A deputy Minister of Education in charge of Technical Vocational Education and Training (TVET), Gifty Twum Ampofo, has revealed that government initiated some bold steps aimed at giving the needed recognition to technical and vocational skills in the country.
Among the initiatives, she noted, is the development of policies, strategies and legal frameworks meant to reform and strengthen TVET systems.
Further to those, government is investing heavily in infrastructure for TVET institutions in various parts of the country; establishing a TVET Service Centre; providing free Technical Vocational Education and Training; and upgrading Colleges of Education specialised in Technology – all meant to equip the youth with employable skills in the belief this is the way to power Ghana into greatness.
“TVET is the most practical avenue for acquiring readily employable skills in the world of work. Africa – and for that matter, Ghana – needs a skilled and competent workforce such as artisans and technicians to fill the skills-gaps of the economy’s various sectors – including the building and construction industry, power and energy, water distribution and sanitation systems, hospitality, agro-processing, and public works.
“At the moment, the resounding news is that many governments in Africa and Ghana have come to appreciate the role of TVET in national development, and are therefore rolling out strategies to develop the talents of young people to support economic growth and industrialisation. This has seen many countries develop policies, strategies and legal frameworks aimed at reforming and strengthening their TVET systems,” she noted.
Ms. Twum Ampofo made this observation in Accra on Wednesday, June 12, 2019, when she launched the ‘My TVET Campaign’, a project aimed at drastically reducing the negative public perception about TVET while also seeking to enhance the image of technical and vocational skills.
The ‘My TVET Campaign’ seeks to: raise awareness of TVET opportunities in Ghana, particularly among the youth; change the negative perception of society about TVET; enhance the employability of TVET graduates; improve the capacity of management and instructors of TVET institutions; and highlight the prospects of TVET as a precursor to economic development.
The ‘My TVET Campaign’ comprises career guidance, skills competitions, roadshows, TV/Radio programmes, TVET Ambassadors and role-models, and TVET clubs.
Ms Twum Ampofo, who performed the task on behalf of the sector minister Dr. Matthew Opoku Prempeh, said government is of the firm belief that vocational skills training and capacity building – for both men and women – is a key priority for sustainable development of any nation; whereas lack of appropriate technical and entrepreneurial skills and knowledge within the private and public sectors lead to underdevelopment of a nation.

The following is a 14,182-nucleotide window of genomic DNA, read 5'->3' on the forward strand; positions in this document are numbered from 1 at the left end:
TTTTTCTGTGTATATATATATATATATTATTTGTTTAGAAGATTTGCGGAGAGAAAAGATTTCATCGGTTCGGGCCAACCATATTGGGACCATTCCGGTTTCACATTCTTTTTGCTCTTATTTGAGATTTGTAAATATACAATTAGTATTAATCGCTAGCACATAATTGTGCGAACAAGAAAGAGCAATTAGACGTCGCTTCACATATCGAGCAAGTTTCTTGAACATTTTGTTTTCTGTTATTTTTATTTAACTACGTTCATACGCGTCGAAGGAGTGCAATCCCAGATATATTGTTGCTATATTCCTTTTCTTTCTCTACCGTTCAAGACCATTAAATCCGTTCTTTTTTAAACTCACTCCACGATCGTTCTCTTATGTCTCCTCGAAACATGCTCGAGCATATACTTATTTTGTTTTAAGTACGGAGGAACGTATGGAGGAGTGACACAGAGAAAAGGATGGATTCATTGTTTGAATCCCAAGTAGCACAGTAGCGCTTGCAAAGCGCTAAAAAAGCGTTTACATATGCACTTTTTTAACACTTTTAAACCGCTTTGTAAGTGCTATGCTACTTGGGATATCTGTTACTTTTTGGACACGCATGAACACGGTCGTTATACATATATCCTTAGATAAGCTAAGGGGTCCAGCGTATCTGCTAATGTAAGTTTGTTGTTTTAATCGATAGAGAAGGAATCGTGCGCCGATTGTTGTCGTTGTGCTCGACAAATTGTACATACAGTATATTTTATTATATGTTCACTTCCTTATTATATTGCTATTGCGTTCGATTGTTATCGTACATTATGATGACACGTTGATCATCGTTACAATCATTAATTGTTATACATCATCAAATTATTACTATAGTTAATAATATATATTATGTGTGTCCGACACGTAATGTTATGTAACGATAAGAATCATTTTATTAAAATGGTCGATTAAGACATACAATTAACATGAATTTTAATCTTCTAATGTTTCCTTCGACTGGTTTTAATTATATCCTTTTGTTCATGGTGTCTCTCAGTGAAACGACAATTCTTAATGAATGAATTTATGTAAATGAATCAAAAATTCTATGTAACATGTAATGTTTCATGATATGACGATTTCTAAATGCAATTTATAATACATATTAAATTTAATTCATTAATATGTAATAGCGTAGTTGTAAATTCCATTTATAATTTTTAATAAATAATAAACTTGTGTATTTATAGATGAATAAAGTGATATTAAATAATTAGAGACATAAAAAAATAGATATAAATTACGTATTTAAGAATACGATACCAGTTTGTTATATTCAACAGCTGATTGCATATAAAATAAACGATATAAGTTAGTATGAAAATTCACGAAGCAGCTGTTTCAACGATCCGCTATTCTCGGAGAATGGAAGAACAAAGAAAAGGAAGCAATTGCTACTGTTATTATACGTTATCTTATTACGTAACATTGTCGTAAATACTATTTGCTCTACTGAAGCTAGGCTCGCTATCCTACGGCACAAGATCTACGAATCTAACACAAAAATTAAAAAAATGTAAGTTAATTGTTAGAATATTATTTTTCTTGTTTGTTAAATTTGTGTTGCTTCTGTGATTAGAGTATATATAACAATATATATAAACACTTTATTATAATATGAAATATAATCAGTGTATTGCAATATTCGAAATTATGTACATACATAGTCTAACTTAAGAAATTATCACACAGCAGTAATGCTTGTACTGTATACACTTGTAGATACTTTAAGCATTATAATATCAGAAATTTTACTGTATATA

To further boost TVET in the country, she said, a pilot TVET Careers Guidance and Counselling project as part of the campaign has also been initiated by the Council of Technical Vocational Education and Training (COTVET) in collaboration with the Ghana Education Service, to equip the Junior High Schools with the right information to enable them decide on their career aspirations. The project, she added, is being piloted in about 100 schools in all the regions of Ghana.
The Executive Director of COTVET, Dr. Fred Kyei Asamoah, commenting on the ‘My TVET Campaign’ said technical education and training in Ghana is taking a new turn, and therefore urged the youth to avail themselves of benefits from the opportunities which come with it.
“In a time of accelerated technological development and the transformation of global industries, the potential of Technical and Vocational Education and Training (TVET) to address many of the challenges facing our society has never been greater. TVET is critical for providing skills development for livelihoods, and this is recognised by the Sustainable Development Goal 4 – which aims to “ensure inclusive and equitable quality education and lifelong learning opportunities for all”, and to “substantially increase the number of youth and adults who have relevant skills, including technical and vocational skills, for employment, decent jobs and entrepreneurship by 2030,” he noted.
He expressed hope that with the resources committed into campaign, “we can transform the nation through TVET”.
According to Dr. Asamoah, as part of steps toward addressing the need for a functional TVET delivery system, government has approved a five-year strategic plan to transform Technical Vocational Education and Training, with the Skills Gap Analysis and Audit being one of the measures outlined in the TVET transformational agenda.
He said the reason many technicians are facing unemployment is partly because there is no effective collaboration and policy direction among government, industry and educational institutions.
“This generally happens when technical schools prescribe a curriculum without keeping in view the requirements of industries. This is not a problem that is TVET-specific but runs across all sectors. We are through with the past practices and we want to chart a new course. Industries should be familiar with the latest technical developments and trends, and should be provided with efficient and well-skilled hands.
“A major factor in achieving a quality TVET system is our strong collaboration with industry. We have reached a stage in our developmental agenda where industry must be encouraged to lead the process of training their next producers. We can only do this by strongly engaging our industry players so that they can contribute significantly to the development of our TVET sectors in Ghana,” he emphasised.